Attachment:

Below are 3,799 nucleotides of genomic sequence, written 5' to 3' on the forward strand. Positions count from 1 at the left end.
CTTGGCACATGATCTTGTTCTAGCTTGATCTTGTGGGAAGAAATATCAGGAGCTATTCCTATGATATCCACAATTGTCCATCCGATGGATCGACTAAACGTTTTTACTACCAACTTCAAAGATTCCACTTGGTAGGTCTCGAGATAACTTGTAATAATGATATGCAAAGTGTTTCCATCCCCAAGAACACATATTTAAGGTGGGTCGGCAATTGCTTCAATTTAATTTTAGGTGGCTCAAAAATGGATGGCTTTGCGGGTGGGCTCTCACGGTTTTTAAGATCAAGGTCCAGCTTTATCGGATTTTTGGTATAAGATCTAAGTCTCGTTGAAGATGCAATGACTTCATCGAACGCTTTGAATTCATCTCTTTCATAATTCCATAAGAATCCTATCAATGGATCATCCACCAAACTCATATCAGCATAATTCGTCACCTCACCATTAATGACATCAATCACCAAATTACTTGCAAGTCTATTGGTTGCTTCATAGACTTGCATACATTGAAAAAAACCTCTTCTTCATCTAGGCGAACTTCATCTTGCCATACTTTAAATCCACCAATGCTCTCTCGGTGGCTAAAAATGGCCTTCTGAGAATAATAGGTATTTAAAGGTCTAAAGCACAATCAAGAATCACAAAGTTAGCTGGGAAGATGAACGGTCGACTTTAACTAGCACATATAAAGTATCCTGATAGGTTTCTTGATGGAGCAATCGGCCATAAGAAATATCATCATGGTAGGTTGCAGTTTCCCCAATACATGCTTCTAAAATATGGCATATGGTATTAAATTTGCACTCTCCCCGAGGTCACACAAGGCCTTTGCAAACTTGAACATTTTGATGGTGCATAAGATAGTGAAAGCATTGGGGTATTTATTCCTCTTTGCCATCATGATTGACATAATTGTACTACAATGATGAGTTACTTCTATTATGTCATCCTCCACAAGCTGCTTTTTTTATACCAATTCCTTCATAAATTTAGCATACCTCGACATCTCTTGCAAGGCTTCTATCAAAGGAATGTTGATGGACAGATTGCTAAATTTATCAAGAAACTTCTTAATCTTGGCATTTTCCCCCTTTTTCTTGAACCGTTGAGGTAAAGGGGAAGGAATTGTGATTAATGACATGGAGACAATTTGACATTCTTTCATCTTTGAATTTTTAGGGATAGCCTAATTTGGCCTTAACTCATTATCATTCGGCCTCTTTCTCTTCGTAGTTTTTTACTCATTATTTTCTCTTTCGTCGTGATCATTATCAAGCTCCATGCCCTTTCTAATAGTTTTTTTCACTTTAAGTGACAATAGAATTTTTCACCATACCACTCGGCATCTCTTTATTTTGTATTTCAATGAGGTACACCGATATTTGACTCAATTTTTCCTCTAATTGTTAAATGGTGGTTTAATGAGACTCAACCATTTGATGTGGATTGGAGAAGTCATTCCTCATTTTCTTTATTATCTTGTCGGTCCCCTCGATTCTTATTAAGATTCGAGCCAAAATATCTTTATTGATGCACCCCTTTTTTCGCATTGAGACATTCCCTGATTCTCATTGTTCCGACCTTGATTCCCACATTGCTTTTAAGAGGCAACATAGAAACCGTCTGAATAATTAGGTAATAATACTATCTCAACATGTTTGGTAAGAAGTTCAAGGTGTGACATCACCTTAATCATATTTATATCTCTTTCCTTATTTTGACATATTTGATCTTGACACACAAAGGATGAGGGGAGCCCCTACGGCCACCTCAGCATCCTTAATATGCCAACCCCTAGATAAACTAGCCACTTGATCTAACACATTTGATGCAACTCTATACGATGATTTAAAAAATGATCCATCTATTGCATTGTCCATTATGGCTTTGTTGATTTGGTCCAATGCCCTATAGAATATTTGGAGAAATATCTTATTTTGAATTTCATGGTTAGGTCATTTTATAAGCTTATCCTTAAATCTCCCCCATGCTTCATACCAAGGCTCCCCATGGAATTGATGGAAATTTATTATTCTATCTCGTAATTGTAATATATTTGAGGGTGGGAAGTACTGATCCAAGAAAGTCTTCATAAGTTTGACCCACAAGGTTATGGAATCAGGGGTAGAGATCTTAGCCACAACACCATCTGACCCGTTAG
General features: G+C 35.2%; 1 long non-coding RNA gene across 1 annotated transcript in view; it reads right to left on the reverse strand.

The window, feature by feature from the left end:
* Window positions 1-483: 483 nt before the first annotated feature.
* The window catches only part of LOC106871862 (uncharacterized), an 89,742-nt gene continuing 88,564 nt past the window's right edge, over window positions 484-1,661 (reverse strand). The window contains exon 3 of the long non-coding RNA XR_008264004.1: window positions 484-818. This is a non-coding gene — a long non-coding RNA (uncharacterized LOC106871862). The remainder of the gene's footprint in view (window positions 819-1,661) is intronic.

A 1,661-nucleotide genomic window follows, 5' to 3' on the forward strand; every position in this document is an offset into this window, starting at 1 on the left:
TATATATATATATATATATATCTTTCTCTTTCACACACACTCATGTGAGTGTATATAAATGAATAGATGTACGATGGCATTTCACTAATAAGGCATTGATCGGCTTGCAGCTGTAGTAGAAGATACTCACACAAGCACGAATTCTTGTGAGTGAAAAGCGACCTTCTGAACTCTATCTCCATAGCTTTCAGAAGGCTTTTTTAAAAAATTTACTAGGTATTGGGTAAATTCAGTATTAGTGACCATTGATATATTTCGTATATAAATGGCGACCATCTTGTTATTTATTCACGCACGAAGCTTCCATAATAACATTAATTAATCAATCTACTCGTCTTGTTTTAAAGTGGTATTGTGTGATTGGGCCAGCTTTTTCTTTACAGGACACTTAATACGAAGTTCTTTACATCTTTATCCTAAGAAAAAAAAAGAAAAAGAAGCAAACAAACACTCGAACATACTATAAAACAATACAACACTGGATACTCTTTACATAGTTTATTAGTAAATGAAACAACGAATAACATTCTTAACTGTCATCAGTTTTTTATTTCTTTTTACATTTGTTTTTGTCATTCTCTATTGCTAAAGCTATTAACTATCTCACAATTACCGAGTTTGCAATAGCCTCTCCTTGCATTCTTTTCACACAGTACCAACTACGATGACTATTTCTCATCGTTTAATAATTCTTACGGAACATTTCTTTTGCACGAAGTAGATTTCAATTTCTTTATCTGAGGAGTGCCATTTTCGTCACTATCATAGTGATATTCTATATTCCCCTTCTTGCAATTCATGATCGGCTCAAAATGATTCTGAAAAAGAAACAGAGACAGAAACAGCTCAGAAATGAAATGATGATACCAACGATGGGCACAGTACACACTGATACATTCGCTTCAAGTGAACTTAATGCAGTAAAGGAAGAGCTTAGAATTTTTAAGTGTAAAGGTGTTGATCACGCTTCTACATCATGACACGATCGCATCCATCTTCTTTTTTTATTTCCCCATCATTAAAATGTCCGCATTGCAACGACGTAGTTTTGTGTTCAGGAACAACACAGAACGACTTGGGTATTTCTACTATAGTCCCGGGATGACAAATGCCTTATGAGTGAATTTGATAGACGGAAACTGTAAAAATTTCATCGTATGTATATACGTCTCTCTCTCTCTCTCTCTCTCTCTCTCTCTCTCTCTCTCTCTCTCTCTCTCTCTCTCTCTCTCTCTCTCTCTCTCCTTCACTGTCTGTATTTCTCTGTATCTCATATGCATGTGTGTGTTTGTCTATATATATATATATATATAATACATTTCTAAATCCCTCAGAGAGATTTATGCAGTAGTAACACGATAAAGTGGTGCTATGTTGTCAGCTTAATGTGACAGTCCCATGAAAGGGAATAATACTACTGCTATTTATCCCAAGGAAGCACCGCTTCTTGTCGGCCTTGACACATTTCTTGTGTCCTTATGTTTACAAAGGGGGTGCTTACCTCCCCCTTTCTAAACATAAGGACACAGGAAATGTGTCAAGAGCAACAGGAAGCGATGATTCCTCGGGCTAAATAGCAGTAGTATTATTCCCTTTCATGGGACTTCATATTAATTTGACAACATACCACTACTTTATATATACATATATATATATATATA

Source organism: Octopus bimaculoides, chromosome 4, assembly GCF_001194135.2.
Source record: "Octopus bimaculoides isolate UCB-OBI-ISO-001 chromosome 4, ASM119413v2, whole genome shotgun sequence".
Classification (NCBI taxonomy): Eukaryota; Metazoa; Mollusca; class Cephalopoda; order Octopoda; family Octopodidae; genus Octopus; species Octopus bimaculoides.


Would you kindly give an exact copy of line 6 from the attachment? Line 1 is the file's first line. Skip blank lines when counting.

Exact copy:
* The window catches only part of LOC106871862 (uncharacterized), an 89,742-nt gene continuing 88,564 nt past the window's right edge, over window positions 484-1,661 (reverse strand). The window contains exon 3 of the long non-coding RNA XR_008264004.1: window positions 484-818. This is a non-coding gene — a long non-coding RNA (uncharacterized LOC106871862). The remainder of the gene's footprint in view (window positions 819-1,661) is intronic.